Tribeca 2022 Retrospective Screening: Heat (1995)

On Friday, June 17, 2022, Tribeca 2022 held a retrospective screening of crime drama Heat (1995). The film in which Robert DeNiro plays a master criminal pursued by an obsessive Los Angeles detective played by Al Pacino was written and directed by Michael Mann and produced by Art Linson. Classic Couple attended the screening at United Palace in a packed house of film fans.

Robert DeNiro, Al Pacino, Michael Mann, Art Linson
Credit: Tribeca Festival 2022

Before the screening, journalist and filmmaker Bilge Ebiri moderated a conversation with stars Robert De Niro, Al Pacino, and producer Art Linson. Snippets from the conversation follow.

When asked bout the iconic coffee shop scene in the film:

Al Pacino: Several people have asked me about working with Bob. It’s like you can do anything. He’s going to hear it and he’s going to react to it. It’s going to connect. And that’s a real luxury to be with someone like that because no matter what you do, he picks up on it and he’s there. He’s back at you and you’ve got to keep hitting the ball against the other person.

When asked about the rest of the cast in the film:

Al Pacino: Some of the films that have lasted and are still around are because of the ensemble. Casting certain actors at certain moments. Of course, it’s Michael’s concept or his vision. A lot of it’s got to do with the casting and a good casting director so smaller roles stand out. That way your attention is always moving.

Bilge Ebiri, Art Linson, Al Pacino and Robert DeNiro

When asked about preparation for the shootout scene:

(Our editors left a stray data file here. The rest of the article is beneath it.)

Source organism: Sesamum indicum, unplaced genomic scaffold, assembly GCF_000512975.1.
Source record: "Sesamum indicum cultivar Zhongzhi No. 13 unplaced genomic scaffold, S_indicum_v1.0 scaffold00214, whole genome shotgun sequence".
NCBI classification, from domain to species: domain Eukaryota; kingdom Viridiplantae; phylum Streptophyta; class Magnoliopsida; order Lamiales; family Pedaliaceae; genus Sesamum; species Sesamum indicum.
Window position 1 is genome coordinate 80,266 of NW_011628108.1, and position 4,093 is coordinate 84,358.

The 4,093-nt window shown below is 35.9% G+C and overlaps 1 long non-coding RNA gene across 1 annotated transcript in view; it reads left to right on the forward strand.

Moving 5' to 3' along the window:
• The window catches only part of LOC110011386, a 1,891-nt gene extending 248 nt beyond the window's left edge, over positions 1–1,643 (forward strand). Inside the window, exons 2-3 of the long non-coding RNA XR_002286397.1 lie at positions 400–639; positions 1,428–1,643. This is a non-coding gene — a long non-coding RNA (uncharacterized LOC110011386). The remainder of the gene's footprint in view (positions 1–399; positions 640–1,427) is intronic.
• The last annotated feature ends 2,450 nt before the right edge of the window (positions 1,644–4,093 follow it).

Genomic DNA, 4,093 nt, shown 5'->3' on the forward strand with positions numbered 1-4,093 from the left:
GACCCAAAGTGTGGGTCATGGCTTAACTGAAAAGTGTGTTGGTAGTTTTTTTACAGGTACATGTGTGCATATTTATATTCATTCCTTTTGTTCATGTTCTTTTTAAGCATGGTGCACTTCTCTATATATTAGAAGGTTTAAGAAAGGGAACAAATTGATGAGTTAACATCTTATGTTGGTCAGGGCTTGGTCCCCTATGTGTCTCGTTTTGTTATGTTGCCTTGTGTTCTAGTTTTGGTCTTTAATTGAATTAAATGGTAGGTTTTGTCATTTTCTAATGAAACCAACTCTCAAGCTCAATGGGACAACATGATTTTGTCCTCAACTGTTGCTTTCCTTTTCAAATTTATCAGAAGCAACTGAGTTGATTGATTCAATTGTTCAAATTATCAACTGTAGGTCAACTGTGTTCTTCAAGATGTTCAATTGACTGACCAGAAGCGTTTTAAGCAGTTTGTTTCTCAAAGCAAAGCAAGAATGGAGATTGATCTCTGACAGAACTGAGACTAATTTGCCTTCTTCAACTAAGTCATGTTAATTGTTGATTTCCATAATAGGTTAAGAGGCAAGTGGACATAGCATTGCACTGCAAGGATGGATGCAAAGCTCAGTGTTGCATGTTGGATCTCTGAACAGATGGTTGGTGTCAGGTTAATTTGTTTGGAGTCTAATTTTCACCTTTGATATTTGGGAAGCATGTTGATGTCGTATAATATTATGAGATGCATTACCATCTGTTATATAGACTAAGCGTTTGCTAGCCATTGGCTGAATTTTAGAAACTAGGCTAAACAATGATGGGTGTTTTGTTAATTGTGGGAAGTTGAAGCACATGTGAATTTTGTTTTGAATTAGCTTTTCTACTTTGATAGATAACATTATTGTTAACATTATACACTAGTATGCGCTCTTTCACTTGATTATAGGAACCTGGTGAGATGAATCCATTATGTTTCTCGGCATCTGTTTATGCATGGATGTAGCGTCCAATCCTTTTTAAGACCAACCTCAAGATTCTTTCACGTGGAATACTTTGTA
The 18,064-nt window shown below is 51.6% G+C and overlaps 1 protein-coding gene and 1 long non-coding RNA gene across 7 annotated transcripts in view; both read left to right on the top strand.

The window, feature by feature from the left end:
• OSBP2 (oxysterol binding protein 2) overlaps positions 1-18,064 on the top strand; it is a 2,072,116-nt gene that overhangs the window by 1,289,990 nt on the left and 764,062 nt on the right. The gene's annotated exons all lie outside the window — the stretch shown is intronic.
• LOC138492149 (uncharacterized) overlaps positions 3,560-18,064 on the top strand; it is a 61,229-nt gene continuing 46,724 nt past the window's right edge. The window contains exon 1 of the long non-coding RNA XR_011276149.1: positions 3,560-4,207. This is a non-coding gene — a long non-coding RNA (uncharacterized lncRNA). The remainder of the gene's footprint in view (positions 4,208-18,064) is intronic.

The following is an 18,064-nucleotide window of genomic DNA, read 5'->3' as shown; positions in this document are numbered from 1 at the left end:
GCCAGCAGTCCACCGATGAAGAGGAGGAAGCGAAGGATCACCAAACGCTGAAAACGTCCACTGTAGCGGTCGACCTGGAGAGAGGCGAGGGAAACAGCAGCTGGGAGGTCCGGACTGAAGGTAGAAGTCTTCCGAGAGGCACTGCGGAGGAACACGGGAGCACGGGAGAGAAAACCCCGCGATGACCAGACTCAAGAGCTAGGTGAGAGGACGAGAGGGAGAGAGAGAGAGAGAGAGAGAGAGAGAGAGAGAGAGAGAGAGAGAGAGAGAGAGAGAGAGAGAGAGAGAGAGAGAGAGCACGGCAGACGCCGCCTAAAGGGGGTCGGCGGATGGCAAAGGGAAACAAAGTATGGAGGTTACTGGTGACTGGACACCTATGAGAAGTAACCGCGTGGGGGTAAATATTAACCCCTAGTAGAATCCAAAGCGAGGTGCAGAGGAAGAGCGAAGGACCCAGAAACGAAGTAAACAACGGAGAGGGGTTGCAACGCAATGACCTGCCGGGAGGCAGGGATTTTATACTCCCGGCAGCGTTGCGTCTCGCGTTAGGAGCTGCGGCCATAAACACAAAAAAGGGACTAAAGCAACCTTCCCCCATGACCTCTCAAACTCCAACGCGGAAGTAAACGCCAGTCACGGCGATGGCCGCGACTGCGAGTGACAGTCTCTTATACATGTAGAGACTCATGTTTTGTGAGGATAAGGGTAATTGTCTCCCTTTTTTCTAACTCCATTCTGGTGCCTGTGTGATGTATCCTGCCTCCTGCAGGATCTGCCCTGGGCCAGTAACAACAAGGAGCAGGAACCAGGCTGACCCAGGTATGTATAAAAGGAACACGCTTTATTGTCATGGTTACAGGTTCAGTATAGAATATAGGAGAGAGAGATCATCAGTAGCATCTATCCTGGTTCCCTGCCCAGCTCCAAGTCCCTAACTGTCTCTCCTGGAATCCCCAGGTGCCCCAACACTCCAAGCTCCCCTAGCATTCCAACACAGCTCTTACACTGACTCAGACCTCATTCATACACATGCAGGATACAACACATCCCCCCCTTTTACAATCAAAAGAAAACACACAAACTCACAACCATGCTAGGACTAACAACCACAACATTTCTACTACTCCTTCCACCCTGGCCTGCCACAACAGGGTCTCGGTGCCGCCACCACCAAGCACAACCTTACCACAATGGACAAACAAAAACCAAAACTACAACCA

Robert DeNiro: Well, we shot it on the weekends. I think Saturday and Sunday, downtown because those streets were busy during the week. For a few weekends, I forget how many but a few. It was a fun level of precision. The way Michael executed the thing with the people who taught us all this stuff from training when it was not seen before is very special. Memorable.

Art Linson: Michael wanted the specificity when you see actors shooting machine guns. There was a training to get every specific detail. It took everybody practice. Michael wanted to make sure that it was like for real. I think that helped the accuracy.

Robert DeNiro: Yeah, we were in a bank and were actually using live rounds. Actual live rounds and practicing.

Al Pacino: That sound was like a concert by Michael. Because Michael said to me at some point that the police at that time were trained as offense. And they weren’t used to training in defense. The big criminals or professionals out there could always go out knowing that. Cops had other reasons why they had to be defensive. The reason they’re firing back is the citizens are in jeopardy. That’s what I think elevates the terror.